There we sat, listening, scanning, searching, and adjusting. While Alec worked with the equipment, I kept a watchful eye for anyone who might interfere. The time dragged. Now the service inside the auditorium was about to start; we had searched for more than an hour, and we still hadn't found what we were looking for.
A Golden Age of Harmony? Misrepresenting Science and History in the 1001 Inventions Exhibit
The Higgs Boson and the Future of Physics
Four Realms of Inquiry
A review of Handling Truth by William Gardner.
Can Carry-On Explosives Bring Down an Airliner?
Nighthawks State of Mind
Confirmation Bias and Art
XKCD: A Perfect Marriage of Snark and Skepticism
The Puzzle of the Implausible
A review of Power and Illusion: Religion and Human Need by David W. Wilbur
Citing irregularities in photographs posted on the About Us page on the official NASA website, Northern Virginia resident Brian Williams is calling the space agency’s employee and family picnic, allegedly held this last summer, a complete hoax.
Research in experimental psychology has shown that many paranormal sightings fall directly within the realm of eyewitness memory. Experiments reveal that such “sightings” derive from the psychology of the observers rather than from supernatural sources. Experiments show these proclivities.
A review of Thinking, Fast and Slow by Daniel Kahneman.
The Top 20 Logical Fallacies
Political Myths that Influence Voters
Dinodang: The Melon Rex Myth
October 10, 2012
My name is Uiwon, Hwang, 35 years old. I majored in railroad engineering at university and worked as a rolling stock driver after graduating. I always had some interest in the global scientific skepticism movement, a rare case in Korea. This is how I started to work in the field of scientific journalism.
An analysis of four classic flying-saucer incidents reveals how debunking can send a mundane case underground, where it is transformed by mythologizing processes, then reemerges—like a virulent strain of a virus—as a vast conspiracy tale. Defined by the Roswell Incident (1947), this syndrome is repeated at Flatwoods (1952), Kecksburg (1965), and Rendlesham Forest (1980).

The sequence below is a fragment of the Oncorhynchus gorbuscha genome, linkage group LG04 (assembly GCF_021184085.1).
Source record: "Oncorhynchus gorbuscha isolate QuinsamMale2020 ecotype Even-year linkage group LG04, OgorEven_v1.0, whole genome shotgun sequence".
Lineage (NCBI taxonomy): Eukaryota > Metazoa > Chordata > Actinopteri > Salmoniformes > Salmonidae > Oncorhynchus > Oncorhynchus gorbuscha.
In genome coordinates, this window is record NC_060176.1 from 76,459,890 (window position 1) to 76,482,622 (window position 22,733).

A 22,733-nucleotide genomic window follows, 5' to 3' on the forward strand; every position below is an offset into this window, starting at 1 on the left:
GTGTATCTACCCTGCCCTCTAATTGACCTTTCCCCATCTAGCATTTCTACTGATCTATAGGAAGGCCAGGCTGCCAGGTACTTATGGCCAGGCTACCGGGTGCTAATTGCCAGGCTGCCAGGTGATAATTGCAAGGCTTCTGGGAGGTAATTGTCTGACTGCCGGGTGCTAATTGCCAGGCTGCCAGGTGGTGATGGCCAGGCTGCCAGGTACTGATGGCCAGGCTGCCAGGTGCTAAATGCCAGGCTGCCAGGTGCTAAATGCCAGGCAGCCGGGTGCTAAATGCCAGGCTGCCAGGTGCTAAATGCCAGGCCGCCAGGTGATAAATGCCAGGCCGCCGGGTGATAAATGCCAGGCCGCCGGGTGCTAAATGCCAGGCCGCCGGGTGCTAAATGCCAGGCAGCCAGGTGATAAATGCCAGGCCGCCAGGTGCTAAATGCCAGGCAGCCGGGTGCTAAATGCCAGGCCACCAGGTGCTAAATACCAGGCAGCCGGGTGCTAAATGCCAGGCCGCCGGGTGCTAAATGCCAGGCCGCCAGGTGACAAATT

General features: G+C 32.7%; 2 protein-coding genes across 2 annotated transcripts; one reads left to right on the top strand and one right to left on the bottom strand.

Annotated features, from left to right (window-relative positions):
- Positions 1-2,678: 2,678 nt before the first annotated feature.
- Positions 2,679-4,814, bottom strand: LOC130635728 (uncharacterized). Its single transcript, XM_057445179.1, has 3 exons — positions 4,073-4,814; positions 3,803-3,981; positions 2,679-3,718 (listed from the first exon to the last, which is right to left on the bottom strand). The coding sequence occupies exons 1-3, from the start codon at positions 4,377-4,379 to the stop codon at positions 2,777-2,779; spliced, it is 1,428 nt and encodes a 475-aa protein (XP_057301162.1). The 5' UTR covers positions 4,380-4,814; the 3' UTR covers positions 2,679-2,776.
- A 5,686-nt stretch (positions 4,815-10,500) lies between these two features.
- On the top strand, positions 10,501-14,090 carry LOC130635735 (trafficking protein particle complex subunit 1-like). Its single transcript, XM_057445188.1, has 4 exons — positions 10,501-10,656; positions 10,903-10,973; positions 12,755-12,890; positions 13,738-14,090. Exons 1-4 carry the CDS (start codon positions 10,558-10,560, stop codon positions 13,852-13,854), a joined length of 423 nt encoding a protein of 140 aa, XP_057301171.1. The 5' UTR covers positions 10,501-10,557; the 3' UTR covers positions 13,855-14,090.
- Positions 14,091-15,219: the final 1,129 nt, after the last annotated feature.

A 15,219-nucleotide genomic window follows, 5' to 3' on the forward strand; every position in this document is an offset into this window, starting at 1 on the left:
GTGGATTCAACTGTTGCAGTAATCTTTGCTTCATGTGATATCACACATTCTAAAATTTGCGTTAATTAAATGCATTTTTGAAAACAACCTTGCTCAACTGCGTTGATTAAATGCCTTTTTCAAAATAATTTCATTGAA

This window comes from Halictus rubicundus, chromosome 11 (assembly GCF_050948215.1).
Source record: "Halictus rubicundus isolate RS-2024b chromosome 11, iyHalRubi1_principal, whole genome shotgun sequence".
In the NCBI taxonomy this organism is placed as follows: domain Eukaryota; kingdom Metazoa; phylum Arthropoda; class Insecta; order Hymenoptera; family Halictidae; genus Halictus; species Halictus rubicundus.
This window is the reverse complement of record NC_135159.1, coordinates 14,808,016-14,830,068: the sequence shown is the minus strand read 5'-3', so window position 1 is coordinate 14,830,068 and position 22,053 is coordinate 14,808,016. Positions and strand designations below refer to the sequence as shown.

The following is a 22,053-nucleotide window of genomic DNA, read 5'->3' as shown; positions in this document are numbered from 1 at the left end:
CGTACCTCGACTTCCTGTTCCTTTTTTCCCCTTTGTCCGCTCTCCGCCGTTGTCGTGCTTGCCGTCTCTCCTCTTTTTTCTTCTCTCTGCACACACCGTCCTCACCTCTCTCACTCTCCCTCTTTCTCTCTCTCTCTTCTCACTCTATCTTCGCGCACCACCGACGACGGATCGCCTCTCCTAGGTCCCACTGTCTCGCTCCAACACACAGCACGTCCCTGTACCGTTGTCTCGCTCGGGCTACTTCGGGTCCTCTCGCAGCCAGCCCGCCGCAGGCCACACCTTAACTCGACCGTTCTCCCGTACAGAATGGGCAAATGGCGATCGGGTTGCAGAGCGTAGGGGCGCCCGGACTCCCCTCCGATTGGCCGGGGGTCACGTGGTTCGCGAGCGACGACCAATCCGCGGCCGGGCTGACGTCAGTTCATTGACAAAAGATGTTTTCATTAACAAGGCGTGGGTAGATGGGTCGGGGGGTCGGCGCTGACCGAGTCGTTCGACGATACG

October 1, 2012
Last fall, it was brought to my attention that John Edward was scheduled to appear in downtown Oklahoma City for two seminars on March 9, 2012. I brought this information to the campus group that I advise, the UCO Skeptics, and suggested we plan a protest to help educate people on exactly what John Edward would be doing, and that it was in no way related to supernatural abilities.
September 27, 2012
The Twin Fallacies of Appeal to Righteous Indignation and Appeal to Sanctity.
Appeals to righteous indignation or sanctity—which attempt to shield ideas from contemplation, discussion, investigation, or criticism—are common, impede rational discourse, and should be recognized as logical fallacies.
September 12, 2012
Skeptics are excellent at using their brains, but all that thinking can be exhausting. Luckily, at this year’s CSICon -- the conference dedicated to science and skeptical inquiry -- there’s going to be a way for the doubters to let their hair down, and win some truly excellent prizes.
The Trouble with Pseudoskepticism
A Feeble Challenge to Evolution from ‘Reasons to Believe’
Is Science the Antidote to Deepak Chopra’s Spirituality?
A review of War of the Worldviews: Science vs. Spirituality by Deepak Chopra and Leonard Mlodinow
SensaSlim Lawsuit Seeks to Silence Skeptics
May 31, 2012
At the occasion of the 6th World Skeptics Congress in Berlin, CSI, ECSO and GWUP adopted a resolution calling for high standards of scientific practice in scientific institutions and in science education.
My Ephemeral Friend
Steven Novella Honored with CSI’s Robert P. Balles Prize in Critical Thinking
The Lost Civilizations of North America documentary suggests that there is genetic evidence for a pre-Columbian migration of Israelites to the Americas. However, DNA studies provide no support for this hypothesis.
In May 2009 a meteorite impact was reported just thirty miles south of Fort Worth, Texas, but the mysterious object was of a very unusual composition for a meteorite. Had an impact occurred, it would have caused widespread devastation-yet nothing of the sort happened.
Ever since the FDA approved the human papillomavirus (HPV) vaccine in 2006, its introduction has been embroiled in a medical, social, cultural, and political controversy.